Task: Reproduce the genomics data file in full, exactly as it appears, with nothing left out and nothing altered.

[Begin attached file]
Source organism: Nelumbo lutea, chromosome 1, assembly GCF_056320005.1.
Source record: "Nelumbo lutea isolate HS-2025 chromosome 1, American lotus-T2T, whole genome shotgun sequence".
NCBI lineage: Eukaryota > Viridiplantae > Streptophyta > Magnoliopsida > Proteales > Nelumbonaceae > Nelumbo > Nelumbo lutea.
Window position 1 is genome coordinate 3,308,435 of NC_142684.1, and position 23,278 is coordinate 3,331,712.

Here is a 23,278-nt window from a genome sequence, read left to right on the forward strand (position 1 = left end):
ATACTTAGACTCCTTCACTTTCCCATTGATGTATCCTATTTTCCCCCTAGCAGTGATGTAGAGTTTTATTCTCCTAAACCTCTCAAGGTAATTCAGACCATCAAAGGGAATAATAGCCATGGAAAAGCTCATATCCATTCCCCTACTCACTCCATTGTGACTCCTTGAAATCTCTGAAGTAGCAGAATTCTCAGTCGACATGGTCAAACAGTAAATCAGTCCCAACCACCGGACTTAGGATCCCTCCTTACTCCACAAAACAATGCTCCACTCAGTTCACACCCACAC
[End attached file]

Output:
Source organism: Nelumbo lutea, chromosome 1, assembly GCF_056320005.1.
Source record: "Nelumbo lutea isolate HS-2025 chromosome 1, American lotus-T2T, whole genome shotgun sequence".
NCBI lineage: Eukaryota > Viridiplantae > Streptophyta > Magnoliopsida > Proteales > Nelumbonaceae > Nelumbo > Nelumbo lutea.
Window position 1 is genome coordinate 3,308,435 of NC_142684.1, and position 23,278 is coordinate 3,331,712.

Here is a 23,278-nt window from a genome sequence, read left to right on the forward strand (position 1 = left end):
ATACTTAGACTCCTTCACTTTCCCATTGATGTATCCTATTTTCCCCCTAGCAGTGATGTAGAGTTTTATTCTCCTAAACCTCTCAAGGTAATTCAGACCATCAAAGGGAATAATAGCCATGGAAAAGCTCATATCCATTCCCCTACTCACTCCATTGTGACTCCTTGAAATCTCTGAAGTAGCAGAATTCTCAGTCGACATGGTCAAACAGTAAATCAGTCCCAACCACCGGACTTAGGATCCCTCCTTACTCCACAAAACAATGCTCCACTCAGTTCACACCCACAC